GBF 2021 - Fall Newsletter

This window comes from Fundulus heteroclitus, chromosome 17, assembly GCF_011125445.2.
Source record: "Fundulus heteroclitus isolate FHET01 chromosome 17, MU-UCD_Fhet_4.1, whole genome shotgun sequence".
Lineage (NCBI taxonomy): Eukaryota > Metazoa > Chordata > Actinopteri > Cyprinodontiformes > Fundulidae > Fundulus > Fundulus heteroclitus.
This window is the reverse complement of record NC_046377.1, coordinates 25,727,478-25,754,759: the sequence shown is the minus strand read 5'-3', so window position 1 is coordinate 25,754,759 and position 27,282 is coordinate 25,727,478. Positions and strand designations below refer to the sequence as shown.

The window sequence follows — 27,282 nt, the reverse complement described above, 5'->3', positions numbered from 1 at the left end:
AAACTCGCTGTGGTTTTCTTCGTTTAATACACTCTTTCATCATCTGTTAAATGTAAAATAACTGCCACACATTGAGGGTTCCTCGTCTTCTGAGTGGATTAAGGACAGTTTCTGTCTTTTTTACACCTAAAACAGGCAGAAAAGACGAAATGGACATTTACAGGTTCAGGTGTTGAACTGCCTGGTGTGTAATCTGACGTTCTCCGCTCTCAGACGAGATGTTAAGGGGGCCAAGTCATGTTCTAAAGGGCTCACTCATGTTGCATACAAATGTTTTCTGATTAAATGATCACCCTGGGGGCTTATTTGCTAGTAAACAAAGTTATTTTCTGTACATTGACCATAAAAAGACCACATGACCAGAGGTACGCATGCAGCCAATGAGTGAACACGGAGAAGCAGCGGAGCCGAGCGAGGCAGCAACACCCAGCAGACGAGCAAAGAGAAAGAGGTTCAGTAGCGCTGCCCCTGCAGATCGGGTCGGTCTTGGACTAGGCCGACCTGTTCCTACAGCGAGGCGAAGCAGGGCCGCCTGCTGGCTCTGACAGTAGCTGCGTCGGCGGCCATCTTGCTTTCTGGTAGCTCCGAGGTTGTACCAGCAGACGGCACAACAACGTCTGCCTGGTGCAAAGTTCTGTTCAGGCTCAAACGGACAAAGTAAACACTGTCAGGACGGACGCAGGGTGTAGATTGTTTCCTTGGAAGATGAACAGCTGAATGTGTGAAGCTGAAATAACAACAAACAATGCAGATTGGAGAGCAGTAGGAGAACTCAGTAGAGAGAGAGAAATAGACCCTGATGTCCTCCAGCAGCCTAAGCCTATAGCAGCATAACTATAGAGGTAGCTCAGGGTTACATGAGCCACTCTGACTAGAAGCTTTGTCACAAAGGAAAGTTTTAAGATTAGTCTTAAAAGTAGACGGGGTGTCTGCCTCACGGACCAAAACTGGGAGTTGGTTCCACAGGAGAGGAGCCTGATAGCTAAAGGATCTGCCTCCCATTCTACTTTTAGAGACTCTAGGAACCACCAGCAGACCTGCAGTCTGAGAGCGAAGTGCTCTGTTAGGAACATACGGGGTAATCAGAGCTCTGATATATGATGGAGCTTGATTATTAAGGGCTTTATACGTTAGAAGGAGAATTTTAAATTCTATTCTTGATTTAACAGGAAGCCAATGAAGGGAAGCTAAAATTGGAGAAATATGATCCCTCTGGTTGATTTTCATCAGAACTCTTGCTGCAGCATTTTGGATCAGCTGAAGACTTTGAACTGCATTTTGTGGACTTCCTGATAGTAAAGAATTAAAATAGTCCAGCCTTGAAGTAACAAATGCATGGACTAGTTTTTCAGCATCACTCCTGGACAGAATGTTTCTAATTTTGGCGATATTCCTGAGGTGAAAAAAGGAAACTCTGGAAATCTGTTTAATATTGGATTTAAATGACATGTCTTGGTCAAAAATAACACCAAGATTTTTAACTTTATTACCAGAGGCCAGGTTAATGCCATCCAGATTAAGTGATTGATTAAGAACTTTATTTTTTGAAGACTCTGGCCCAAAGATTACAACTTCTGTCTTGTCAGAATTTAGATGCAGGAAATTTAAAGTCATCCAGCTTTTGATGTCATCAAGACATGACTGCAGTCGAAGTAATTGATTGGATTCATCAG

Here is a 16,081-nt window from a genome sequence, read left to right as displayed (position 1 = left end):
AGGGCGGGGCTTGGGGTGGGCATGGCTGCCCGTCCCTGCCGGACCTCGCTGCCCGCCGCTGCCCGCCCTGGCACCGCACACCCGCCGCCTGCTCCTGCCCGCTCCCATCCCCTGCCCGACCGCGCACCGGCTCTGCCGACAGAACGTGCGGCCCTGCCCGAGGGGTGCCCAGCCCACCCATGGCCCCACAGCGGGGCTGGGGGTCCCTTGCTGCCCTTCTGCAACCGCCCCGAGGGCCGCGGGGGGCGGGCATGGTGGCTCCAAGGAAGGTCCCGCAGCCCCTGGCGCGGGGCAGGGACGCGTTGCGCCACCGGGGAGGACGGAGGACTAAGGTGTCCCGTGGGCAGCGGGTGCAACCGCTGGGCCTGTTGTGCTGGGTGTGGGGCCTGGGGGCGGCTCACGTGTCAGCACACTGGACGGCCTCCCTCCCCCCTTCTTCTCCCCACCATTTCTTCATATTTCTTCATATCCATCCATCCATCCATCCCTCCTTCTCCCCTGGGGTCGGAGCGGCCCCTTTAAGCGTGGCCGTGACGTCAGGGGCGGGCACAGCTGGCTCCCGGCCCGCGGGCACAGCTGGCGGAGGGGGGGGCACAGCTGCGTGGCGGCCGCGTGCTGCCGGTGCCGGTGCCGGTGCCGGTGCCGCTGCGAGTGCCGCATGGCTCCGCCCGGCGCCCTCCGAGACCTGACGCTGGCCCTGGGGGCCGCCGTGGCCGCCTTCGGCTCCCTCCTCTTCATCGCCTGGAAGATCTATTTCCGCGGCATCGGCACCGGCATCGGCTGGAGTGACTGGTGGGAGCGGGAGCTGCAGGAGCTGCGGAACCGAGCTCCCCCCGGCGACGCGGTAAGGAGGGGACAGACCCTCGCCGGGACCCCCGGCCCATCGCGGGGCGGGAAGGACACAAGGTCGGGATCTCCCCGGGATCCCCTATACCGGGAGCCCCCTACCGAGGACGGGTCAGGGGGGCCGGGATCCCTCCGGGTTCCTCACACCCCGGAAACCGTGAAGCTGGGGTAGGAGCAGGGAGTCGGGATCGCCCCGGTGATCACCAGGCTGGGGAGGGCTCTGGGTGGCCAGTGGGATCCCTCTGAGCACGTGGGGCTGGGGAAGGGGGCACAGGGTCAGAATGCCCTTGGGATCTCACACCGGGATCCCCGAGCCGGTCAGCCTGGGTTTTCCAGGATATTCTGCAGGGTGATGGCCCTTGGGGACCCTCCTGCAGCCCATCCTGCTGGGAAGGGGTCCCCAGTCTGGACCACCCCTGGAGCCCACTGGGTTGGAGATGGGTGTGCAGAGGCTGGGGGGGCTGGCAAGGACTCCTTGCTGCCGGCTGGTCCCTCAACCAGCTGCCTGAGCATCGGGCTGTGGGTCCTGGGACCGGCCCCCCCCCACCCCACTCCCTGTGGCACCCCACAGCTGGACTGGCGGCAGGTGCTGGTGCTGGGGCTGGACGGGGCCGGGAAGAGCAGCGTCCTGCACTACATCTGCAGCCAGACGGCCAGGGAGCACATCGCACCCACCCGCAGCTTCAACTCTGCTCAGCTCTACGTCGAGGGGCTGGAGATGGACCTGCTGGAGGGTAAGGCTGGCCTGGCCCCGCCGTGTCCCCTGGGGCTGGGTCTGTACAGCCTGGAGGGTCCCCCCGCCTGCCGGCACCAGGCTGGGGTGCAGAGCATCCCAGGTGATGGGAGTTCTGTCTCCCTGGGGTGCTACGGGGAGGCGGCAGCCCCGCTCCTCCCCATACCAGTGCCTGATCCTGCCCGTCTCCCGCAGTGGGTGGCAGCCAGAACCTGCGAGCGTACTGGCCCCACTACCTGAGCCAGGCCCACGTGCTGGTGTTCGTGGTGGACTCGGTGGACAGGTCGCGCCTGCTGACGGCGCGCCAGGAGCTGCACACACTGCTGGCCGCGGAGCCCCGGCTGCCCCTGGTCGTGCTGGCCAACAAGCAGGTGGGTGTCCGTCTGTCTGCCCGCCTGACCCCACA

SHOULD YOU GO ELECTRIC? By Plug'n Drive, a non-profit organization committed to accelerating electric vehicle adoption in order to maximize their environmental and economic benefits. For more information about our programs and services, please visit * This article is supported by GBF's Families for Change program The electric vehicle (EV) is here to stay! Industry commitments, combined with government strategies to phase out the sale of internal combustion engines, means the world is steadily on a path toward an electrified future. This comes as no surprise. EVs not only offer many performance improvements over their internal combustion engine counterparts; they are also one of the easiest and fastest ways to reduce greenhouse gas (GHG) emissions. And the need has never been greater. This summer, Toronto experienced two extreme heat events with temperatures spiking above the 40°C mark and the “hottest day on record” is a statistic that is seemingly being updated annually in many regions around the world. Climate change is already having detrimental impacts on our communities, shorelines and water habitats and one of the largest producers of GHG emissions is transportation. It is no secret that the burning of fossil fuels contributes heavily to GHG emissions. Across Ontario, transportation is the number one source of GHG emissions, accounting for about 35% of the province’s total emissions. Long story short, meaningful climate change action is not possible without tackling transportation. Enter the electric vehicle (EV)! How Many Emissions Does Your Road Trip Cost? To put things in perspective, a standard road trip from Toronto to the Georgian Bay region is anywhere between 140 km to 300 km one-way. Depending on the car you drive, that could mean anywhere between 25–55 kg of CO2, or, 4–10 bowling balls worth of greenhouse gases shot into the atmosphere. By making that trip in an electric car, the CO2 emissions drop to between 1.1–2.2 kg. That’s a 95% reduction for doing nothing but driving a different car. What's Keeping You from Making Your Next Car Electric? Myths. With one of the cleanest electricity grids in the world, the environmental benefit of an EV in Ontario is clear. That said, EVs still only account for a small percentage of car sales and there are several barriers holding drivers back. One common myth is that EVs are too expensive. This can be attributed partly to the fact that a lot of marketing and media coverage surrounding EVs tends to focus on the more expensive luxury brands. While luxury EV models do exist, many other EV models fall in the $35,000 to $45,000 range. In addition, government incentives help drive this cost down. In Ontario, for example, all EV drivers qualify for Canada’s federal EV incentive of up to $5,000 off their purchase. The other part of the cost equation is ownership. Electricity is not only cleaner than gasoline, it’s also cheaper, and the average cost to “fuel” an EV is about 1/5th the cost of an equivalent gas car. EVs also require less maintenance; they don’t need oil changes, fluid flushes or tune-ups. Combined, an EV driver can realistically save well over $2,000 per year. Another common myth is so called “range anxiety”, or the fear of running out of battery halfway leaving you stranded. Most EV models sold today travel 400 km or more on a full charge. With trips from Toronto to the Georgian Bay region being anywhere between 140 to 8 | FALL 2021 | GBF.ORG